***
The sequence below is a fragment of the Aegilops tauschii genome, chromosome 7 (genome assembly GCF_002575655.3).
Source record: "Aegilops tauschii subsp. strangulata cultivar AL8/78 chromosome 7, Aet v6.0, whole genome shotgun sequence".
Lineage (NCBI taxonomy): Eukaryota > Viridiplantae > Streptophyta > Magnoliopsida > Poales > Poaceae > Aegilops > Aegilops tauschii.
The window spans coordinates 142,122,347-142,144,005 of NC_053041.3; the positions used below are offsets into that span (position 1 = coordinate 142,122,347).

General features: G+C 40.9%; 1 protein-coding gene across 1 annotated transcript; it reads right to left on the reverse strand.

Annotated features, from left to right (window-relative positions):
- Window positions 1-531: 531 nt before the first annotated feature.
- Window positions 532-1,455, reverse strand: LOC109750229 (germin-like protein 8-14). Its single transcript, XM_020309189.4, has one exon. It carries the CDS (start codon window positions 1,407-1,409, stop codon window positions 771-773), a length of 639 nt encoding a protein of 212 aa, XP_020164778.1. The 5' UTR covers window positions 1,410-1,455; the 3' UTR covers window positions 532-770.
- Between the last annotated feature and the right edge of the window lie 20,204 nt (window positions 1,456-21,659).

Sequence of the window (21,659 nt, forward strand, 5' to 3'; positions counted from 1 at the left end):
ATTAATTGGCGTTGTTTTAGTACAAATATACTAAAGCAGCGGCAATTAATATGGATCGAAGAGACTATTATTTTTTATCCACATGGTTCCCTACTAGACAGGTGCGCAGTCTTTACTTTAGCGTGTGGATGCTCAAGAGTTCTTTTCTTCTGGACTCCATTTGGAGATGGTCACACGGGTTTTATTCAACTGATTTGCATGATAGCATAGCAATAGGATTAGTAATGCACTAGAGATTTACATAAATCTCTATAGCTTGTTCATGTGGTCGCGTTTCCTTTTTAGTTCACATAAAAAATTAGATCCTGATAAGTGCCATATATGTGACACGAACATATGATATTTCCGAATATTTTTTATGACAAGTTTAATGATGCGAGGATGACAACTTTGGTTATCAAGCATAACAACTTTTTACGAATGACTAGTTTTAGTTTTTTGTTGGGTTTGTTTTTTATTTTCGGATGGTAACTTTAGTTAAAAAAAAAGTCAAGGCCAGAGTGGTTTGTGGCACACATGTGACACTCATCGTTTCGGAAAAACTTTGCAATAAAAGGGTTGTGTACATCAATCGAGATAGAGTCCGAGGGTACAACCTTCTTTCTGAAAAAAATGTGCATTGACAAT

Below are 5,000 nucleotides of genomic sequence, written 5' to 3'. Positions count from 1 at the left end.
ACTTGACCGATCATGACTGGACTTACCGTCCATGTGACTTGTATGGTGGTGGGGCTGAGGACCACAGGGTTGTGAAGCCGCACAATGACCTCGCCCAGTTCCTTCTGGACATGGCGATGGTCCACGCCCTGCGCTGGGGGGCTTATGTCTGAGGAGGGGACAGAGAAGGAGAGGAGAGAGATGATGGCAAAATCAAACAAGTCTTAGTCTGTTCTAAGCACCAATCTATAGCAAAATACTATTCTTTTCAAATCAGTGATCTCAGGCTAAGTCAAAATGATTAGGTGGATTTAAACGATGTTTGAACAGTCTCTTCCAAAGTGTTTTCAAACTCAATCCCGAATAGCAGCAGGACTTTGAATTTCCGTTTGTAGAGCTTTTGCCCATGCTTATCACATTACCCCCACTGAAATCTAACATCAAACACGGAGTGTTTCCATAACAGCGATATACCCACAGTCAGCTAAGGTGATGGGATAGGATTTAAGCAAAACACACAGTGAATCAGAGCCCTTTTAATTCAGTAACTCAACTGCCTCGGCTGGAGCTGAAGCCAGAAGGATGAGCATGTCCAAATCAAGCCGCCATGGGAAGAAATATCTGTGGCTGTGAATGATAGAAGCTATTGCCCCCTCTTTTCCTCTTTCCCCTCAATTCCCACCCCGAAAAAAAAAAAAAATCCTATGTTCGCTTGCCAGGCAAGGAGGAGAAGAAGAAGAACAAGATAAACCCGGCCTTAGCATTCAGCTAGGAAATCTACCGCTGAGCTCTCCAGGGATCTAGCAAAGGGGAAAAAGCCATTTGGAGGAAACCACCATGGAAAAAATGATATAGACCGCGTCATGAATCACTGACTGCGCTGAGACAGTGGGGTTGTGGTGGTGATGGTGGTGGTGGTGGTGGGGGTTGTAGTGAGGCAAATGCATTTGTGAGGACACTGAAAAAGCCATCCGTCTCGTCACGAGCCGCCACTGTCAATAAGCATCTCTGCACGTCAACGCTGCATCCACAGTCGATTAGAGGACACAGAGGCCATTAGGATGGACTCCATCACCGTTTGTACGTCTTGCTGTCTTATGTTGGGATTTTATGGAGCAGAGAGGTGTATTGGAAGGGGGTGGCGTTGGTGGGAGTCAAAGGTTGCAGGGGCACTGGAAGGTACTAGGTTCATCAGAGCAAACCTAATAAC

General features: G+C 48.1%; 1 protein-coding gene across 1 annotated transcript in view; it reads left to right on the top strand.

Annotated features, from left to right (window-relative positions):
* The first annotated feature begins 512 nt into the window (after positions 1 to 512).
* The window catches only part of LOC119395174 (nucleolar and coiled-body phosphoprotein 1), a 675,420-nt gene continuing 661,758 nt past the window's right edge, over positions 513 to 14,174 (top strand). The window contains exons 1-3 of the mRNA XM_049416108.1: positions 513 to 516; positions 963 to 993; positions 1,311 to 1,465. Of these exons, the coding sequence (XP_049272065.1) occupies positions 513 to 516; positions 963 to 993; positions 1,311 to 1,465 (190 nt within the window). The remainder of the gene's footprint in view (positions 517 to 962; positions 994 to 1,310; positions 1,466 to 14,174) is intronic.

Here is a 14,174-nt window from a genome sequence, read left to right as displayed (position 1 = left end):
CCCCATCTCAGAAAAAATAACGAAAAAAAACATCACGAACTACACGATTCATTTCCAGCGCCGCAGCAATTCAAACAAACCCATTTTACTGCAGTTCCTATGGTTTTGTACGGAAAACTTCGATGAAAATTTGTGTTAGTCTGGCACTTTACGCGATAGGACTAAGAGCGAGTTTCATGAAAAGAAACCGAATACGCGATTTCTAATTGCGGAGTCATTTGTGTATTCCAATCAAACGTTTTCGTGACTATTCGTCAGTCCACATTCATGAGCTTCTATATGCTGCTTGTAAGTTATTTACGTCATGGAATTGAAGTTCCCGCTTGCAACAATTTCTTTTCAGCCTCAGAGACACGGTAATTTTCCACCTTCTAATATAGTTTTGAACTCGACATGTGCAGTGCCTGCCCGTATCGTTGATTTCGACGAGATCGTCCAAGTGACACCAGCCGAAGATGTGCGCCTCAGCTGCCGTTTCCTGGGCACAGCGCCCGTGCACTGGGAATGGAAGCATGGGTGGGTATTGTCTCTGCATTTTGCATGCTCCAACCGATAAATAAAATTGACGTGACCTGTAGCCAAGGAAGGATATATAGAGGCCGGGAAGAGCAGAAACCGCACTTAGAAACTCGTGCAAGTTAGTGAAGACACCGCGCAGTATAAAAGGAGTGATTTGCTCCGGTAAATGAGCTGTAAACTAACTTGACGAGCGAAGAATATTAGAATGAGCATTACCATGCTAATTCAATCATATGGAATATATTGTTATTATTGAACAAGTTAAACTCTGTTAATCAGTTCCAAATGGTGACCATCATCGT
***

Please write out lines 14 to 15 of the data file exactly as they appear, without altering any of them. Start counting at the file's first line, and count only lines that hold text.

General features: G+C 48.1%; 1 protein-coding gene across 1 annotated transcript in view; it reads left to right on the top strand.

Annotated features, from left to right (window-relative positions):